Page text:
Sara Grotthuis, born Sara Meyer, also known as Sophie Leopoldine Wilhelmine Baroness von Grotthuis and as Sara Wulff by her first marriage (1763 – 11 December 1828), was one of the most well-known "salonnières" (salon hostesses and patrons of the arts) of the late 18th and early 19th centuries in Berlin.
Sara Grotthuis was born Sara Meyer in Berlin in 1763 as the eldest daughter of the Orthodox Jewish banker Aaron Moses Meyer and his wife Rösel. Through her mother, Sara was the great-granddaughter of Veitel Heine Ephraim, who served Friedrich the Great as a "Münzjude" or mint master. She was the cousin of Rahel Varnhagen von Ense.
The well-known Jewish scholar and Enlightenment thinker Moses Mendelssohn, a close friend of the family, was consulted on Sara's education and upbringing. Sara was noted as being bright and talented in languages.
In 1778 at the age of 15, Sara was married to the older Jewish businessman Liebmann Wulff. Her parents were in favor of the marriage, and the ceremony was performed by Moses Mendelssohn. It was an unhappy marriage, one that distressed the young Sara. After her husband Wulff died in 1787, Sara moved back in with her parents. She converted to Christianity in 1788. She may have converted back to Judaism for a time, but she was a converted Protestant Christian by the time of her second marriage.
In 1797, she married the Livonian Baron Ferdinand Dietrich von Grotthuis, a land owner and officer in the Prussian army. The couple lived in Berlin, and Sara led one of the most important literary salons of the time and exchanged letters with Goethe.
After the Prussian army's 1806 loss to Napoleon, the Grotthuis couple lost all of their property and fell into poverty. They lived in Oranienburg, where Baron Grotthuis took on a position as a postman. Sara Grotthuis died in Berlin on 11 December 1828.
Alongside other salonnières Henriette Herz and Rahel Varnhagen, Sara Grotthuis led one of the most influential literary salons in Berlin around 1800. Her guests included not only diplomats, writers, and actors but also members of the Prussian nobility like Prince Louis Ferdinand.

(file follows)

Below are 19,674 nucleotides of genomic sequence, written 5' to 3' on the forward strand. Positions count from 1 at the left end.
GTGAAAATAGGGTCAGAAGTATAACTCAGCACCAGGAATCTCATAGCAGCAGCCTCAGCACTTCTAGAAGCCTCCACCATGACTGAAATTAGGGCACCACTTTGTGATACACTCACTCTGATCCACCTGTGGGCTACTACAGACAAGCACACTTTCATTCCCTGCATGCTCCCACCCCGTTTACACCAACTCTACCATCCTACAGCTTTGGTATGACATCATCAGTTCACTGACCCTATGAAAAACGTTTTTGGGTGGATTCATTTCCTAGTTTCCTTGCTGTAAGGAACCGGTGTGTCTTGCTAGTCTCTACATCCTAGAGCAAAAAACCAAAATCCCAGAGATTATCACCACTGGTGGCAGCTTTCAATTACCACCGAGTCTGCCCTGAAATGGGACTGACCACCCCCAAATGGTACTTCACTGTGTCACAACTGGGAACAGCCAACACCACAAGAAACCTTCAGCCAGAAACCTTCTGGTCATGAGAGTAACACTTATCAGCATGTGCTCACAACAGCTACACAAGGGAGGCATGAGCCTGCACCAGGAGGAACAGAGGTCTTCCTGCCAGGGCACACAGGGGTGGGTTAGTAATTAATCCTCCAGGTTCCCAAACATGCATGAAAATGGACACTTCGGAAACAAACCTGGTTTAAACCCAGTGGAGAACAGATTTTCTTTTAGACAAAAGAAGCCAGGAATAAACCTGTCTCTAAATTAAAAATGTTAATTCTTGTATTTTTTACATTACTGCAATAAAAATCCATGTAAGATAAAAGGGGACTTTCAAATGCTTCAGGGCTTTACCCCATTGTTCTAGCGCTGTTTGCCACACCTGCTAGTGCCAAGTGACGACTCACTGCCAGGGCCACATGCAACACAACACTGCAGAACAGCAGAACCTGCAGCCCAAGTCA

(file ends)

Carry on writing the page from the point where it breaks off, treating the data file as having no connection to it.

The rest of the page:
Her salon gained influence through her friendship with Johann Wolfgang Goethe, of whom she was a long-time admirer. As a thirteen-year-old, Sara would steal away from family in the evenings to read Goethe's The Sorrows of Young Werther, which a young love interest had sent to her. Moses Mendelssohn, a close friend of the Meyer family, disapproved of Werther and considered Goethe a bad influence on youth. He threw Sara's copy of Werther out a window. Gotthold Ephraim Lessing, another friend of the family and an admirer of Goethe, gave her another copy. She met Goethe in 1795 at a spa in Karlsbad, far before any of the other Berlin salonnières. Their friendship thus also predated the Goethe-cult created by the brothers August Wilhelm Schlegel and Friedrich Schlegel.
She maintained correspondence with Goethe for years. Goethe sent her unpublished manuscripts to be read in her salon, and sometimes he sent actors to read them, such as the famous actor couple Amalie Wolff-Malcolmi and Pius Alexander Wolff. Grotthuis for her part connected Goethe with certain important figures including Prince Karl Joseph von Ligne, among others.
In addition to Goethe, Grotthuis counted Lessing, Herder, and Prince Karl Joseph von Ligne among her friends. Rahel Varnhagen's husband Karl August Varnhagen von Ense wrote of Sara Grotthuis: "She was flattered by Lessing in her youth and later by Herder, and then she became friends with Frau von Genlis, the Prince of Ligne and Goethe."
Sara Grotthuis' salon ended – like the first salon of her cousin Rahel von Varnhagen – with the Prussian defeat in 1806 and the resulting impoverishment of the Grotthuis family.